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BlackBerry Limited Message Board

  • xrayboy_1 xrayboy_1 Mar 16, 2013 9:19 AM Flag

    How prevent your shares, so it cannot be borrowed by Shorts!!!!

    According to Wiki: Purchase in a cash account or Do not purchase shares on margin

    Shorting stock in the U.S.
    In the U.S., in order to sell stocks short, the seller must arrange for a broker-dealer to confirm that it is able to make delivery of the shorted securities. This is referred to as a "locate.” Brokers have a variety of means to borrow stocks in order to facilitate locates and make good delivery of the shorted security.
    The vast majority of stocks borrowed by U.S. brokers come from loans made by the leading custody banks and fund management companies (see list below). Institutions often lend out their shares in order to earn a little extra money on their investments. These institutional loans are usually arranged by the custodian who holds the securities for the institution. In an institutional stock loan, the borrower puts up cash collateral, typically 102% of the value of the stock. The cash collateral is then invested by the lender, who often rebates part of the interest to the borrower. The interest that is kept by the lender is the compensation to the lender for the stock loan.
    Brokerage firms can also borrow stocks from the accounts of their own customers. Typical margin account agreements give brokerage firms the right to borrow customer shares without notifying the customer. In general, brokerage accounts are only allowed to lend shares from accounts for which customers have "debit balances", meaning they have borrowed from the account. SEC Rule 15c3-3 imposes such severe restrictions on the lending of shares from cash accounts or excess margin (fully paid for) shares from margin accounts that most brokerage firms do not bother except in rare circumstances. (These restrictions include that the broker must have the express permission of the customer and provide collateral or a letter of credit.)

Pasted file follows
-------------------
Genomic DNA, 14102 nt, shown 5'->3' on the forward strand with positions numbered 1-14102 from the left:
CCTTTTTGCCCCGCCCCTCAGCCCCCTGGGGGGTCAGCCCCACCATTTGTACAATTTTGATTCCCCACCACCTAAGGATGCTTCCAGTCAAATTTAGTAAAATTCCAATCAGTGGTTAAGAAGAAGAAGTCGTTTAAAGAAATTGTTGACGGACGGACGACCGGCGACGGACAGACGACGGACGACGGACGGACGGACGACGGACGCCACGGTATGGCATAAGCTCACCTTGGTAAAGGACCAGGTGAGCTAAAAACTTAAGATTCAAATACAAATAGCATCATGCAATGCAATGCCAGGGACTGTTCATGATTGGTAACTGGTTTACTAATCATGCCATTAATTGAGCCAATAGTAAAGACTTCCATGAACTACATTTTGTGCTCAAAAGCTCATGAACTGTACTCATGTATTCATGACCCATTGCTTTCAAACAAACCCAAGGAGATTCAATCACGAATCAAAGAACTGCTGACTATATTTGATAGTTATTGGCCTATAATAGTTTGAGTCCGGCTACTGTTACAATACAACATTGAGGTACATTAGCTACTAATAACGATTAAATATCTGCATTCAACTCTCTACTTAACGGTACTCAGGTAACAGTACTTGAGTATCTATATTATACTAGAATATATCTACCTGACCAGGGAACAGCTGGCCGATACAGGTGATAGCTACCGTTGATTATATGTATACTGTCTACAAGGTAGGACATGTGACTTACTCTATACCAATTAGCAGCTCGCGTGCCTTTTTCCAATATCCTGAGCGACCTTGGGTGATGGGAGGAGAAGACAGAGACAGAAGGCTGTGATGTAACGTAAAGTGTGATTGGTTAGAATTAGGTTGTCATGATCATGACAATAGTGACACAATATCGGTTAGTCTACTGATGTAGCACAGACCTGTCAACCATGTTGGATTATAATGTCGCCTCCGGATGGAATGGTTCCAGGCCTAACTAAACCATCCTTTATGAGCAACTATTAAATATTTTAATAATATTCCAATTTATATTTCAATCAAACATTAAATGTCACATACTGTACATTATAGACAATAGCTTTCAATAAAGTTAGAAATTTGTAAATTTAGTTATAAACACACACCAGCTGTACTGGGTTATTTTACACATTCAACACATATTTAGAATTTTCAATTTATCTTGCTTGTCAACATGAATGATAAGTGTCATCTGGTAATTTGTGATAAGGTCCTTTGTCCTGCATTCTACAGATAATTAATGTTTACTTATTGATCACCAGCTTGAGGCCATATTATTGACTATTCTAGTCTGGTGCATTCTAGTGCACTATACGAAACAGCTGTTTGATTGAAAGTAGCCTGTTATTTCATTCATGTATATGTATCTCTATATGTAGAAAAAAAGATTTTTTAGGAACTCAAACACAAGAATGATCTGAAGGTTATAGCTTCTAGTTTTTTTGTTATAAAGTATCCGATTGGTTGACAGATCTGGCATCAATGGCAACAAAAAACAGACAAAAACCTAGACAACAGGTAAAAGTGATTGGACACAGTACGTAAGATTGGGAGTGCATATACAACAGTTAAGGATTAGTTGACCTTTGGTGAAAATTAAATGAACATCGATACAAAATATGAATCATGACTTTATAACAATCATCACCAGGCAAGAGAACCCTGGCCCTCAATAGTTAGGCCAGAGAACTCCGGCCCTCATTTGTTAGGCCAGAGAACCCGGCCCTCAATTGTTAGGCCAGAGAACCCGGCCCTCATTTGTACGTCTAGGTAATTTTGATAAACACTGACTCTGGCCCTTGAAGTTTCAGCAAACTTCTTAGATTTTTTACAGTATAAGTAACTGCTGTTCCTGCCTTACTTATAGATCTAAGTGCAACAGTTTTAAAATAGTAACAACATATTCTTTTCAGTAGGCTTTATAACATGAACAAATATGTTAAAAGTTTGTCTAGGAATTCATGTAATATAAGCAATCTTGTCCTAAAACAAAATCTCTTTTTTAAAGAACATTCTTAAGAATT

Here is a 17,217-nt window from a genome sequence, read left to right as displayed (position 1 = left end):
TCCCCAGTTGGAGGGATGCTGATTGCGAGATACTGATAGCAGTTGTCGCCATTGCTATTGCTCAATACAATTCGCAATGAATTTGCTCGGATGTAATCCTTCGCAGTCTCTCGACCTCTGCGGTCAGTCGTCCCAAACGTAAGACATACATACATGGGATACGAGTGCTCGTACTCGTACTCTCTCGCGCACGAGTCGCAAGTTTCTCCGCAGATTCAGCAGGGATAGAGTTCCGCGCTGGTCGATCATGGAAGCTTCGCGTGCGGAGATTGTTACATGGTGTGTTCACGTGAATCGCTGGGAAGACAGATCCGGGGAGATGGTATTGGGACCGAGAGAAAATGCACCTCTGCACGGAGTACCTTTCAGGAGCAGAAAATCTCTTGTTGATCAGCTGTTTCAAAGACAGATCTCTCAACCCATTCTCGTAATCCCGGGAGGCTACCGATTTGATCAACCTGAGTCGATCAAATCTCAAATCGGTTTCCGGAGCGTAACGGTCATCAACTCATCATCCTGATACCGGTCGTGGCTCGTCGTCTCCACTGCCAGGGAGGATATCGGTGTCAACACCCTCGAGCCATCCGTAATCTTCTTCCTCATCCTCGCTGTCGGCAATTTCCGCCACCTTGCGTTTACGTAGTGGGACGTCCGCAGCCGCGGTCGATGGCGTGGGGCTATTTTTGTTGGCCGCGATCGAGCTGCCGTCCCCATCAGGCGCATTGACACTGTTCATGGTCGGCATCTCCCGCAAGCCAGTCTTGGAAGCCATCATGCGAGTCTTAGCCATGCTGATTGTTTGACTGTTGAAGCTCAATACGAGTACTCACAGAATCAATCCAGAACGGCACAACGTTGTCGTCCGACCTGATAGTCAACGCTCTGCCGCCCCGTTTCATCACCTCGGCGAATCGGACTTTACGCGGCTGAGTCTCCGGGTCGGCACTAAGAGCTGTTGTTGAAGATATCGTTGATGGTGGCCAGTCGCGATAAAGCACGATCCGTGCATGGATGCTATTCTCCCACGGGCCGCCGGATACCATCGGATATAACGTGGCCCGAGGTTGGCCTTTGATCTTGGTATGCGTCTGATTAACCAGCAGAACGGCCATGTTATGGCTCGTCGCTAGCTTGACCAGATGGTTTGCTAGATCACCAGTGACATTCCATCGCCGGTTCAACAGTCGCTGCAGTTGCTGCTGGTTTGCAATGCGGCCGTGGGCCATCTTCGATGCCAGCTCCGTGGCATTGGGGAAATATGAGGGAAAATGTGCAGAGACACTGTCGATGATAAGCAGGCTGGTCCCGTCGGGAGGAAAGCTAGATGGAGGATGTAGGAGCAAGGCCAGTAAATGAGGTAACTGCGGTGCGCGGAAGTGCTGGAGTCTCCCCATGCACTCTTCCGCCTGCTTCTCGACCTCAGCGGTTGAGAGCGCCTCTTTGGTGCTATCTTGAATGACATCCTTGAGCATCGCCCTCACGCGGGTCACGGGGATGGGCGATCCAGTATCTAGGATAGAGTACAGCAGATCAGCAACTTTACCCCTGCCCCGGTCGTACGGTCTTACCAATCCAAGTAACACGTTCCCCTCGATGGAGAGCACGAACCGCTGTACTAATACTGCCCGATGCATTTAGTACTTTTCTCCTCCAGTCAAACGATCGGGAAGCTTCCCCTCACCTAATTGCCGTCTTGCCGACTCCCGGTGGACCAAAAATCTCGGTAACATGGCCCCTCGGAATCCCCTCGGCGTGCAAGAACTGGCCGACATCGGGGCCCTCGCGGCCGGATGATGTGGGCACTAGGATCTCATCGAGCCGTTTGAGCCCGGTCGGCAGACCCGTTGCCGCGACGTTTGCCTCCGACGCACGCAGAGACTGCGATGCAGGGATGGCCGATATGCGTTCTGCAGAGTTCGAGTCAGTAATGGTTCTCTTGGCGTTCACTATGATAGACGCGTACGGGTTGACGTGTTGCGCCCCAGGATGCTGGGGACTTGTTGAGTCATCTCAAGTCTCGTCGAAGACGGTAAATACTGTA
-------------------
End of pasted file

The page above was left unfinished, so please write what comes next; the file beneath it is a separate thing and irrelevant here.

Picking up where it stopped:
Most brokers will allow retail customers to borrow shares to short a stock only if one of their own customers has purchased the stock on margin. Brokers will go through the "locate" process outside their own firm to obtain borrowed shares from other brokers only for their large institutional customers.
    Stock exchanges such as the NYSE or the NASDAQ typically report the "short interest" of a stock, which gives the number of shares that have been legally sold short as a percent of the total float. Alternatively, these can also be expressed as the short interest ratio, which is the number of shares legally sold short as a multiple of the average daily volume. These can be useful tools to spot trends in stock price movements but in order to be reliable, investors must also ascertain the number of shares brought into existence by naked shorters. Speculators are cautioned to remember that for every share that has been shorted (owned by a new owner), a 'shadow owner' exists (i.e. the original owner) who also is part of the universe of owners of that stock, i.e. Despite not having any voting rights, he has not relinquished his interest and some rights in that stock.

    Sentiment: Hold

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